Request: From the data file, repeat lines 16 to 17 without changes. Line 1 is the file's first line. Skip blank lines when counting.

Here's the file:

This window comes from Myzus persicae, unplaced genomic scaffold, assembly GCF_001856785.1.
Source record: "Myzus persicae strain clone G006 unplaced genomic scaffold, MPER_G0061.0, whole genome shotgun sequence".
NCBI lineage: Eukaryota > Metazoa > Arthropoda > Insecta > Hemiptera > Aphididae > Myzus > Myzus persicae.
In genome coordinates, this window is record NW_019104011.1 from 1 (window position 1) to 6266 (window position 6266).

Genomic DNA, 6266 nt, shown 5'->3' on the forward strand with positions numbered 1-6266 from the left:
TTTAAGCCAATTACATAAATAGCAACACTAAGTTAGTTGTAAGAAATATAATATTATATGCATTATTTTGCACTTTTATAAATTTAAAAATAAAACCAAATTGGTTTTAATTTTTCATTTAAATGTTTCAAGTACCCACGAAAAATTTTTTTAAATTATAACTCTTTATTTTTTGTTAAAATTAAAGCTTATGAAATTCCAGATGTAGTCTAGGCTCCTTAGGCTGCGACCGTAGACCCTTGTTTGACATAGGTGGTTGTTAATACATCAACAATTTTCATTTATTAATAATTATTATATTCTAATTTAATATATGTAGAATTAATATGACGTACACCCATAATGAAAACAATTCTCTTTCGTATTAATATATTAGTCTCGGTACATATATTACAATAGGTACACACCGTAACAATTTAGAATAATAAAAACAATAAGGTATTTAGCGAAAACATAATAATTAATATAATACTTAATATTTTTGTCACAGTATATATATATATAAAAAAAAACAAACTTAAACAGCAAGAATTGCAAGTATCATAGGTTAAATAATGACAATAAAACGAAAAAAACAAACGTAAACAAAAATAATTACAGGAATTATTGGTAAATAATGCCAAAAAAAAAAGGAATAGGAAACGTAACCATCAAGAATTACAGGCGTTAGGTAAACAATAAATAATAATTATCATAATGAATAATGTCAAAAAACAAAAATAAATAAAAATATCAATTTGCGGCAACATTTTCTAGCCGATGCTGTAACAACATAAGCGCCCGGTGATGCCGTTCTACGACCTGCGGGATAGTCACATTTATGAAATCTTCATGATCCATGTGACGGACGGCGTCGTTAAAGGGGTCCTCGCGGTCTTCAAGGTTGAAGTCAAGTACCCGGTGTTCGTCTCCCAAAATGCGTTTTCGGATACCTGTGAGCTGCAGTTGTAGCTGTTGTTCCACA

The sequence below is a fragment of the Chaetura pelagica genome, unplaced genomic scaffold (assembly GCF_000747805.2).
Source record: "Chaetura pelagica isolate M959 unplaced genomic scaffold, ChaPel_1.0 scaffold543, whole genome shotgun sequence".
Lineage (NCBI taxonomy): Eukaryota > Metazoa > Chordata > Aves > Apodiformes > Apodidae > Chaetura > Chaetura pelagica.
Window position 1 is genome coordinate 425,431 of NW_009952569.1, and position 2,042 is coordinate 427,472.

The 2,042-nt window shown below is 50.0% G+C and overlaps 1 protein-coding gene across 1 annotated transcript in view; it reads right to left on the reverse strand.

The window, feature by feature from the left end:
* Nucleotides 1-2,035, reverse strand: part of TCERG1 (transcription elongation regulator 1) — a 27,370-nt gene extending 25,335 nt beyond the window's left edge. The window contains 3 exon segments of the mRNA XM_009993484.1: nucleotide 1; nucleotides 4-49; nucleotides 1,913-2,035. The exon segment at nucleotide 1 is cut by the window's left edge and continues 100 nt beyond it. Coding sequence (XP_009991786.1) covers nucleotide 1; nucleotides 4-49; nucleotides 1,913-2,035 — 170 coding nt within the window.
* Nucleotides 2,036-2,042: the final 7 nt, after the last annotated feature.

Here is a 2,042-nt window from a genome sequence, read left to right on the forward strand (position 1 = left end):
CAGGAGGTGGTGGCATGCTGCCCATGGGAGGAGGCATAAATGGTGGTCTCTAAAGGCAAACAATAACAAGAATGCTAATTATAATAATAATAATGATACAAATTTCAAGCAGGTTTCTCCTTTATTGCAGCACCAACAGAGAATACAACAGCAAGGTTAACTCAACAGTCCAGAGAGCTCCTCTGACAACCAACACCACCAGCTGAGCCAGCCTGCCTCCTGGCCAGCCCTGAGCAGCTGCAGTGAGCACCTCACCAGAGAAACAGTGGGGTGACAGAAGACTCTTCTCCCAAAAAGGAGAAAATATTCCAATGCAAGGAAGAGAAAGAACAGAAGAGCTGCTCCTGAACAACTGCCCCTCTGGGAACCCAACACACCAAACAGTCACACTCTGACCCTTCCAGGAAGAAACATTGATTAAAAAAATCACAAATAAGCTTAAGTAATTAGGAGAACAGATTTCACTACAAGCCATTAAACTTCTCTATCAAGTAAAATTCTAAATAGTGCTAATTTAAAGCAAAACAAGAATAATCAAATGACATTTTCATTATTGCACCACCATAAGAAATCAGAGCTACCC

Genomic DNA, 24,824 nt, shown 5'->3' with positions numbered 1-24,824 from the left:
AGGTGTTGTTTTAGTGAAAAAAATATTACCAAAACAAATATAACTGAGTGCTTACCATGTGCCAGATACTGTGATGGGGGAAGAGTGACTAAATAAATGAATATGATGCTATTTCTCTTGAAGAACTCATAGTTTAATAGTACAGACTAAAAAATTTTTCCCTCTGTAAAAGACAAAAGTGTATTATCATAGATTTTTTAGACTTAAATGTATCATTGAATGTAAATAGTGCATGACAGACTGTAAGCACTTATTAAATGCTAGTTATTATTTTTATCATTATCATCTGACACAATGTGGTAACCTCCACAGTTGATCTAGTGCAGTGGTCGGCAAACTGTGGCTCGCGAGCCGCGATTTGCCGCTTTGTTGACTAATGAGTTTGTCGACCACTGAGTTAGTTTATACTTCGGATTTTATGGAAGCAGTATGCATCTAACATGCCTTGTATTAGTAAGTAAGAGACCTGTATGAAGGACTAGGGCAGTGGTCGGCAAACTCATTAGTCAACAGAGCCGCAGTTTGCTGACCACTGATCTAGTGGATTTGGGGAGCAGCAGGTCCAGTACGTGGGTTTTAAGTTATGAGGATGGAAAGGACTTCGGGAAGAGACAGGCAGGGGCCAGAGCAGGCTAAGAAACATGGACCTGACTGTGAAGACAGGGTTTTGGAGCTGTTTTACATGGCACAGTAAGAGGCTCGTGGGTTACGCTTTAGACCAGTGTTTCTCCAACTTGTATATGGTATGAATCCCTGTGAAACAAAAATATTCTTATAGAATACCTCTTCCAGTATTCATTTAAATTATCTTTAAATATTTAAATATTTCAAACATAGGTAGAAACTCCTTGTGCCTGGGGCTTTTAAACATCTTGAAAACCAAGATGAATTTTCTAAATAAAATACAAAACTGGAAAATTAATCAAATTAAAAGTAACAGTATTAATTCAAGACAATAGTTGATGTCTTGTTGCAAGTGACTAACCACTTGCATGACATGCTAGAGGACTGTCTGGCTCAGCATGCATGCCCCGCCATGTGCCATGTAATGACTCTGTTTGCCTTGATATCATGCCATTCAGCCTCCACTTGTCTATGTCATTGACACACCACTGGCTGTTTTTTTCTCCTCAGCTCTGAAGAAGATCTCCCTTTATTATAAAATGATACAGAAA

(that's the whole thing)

CAGGAGGTGGTGGCATGCTGCCCATGGGAGGAGGCATAAATGGTGGTCTCTAAAGGCAAACAATAACAAGAATGCTAATTATAATAATAATAATGATACAAATTTCAAGCAGGTTTCTCCTTTATTGCAGCACCAACAGAGAATACAACAGCAAGGTTAACTCAACAGTCCAGAGAGCTCCTCTGACAACCAACACCACCAGCTGAGCCAGCCTGCCTCCTGGCCAGCCCTGAGCAGCTGCAGTGAGCACCTCACCAGAGAAACAGTGGGGTGACAGAAGACTCTTCTCCCAAAAAGGAGAAAATATTCCAATGCAAGGAAGAGAAAGAACAGAAGAGCTGCTCCTGAACAACTGCCCCTCTGGGAACCCAACACACCAAACAGTCACACTCTGACCCTTCCAGGAAGAAACATTGATTAAAAAAATCACAAATAAGCTTAAGTAATTAGGAGAACAGATTTCACTACAAGCCATTAAACTTCTCTATCAAGTAAAATTCTAAATAGTGCTAATTTAAAGCAAAACAAGAATAATCAAATGACATTTTCATTATTGCACCACCATAAGAAATCAGAGCTACCC

Genomic DNA, 24,824 nt, shown 5'->3' with positions numbered 1-24,824 from the left: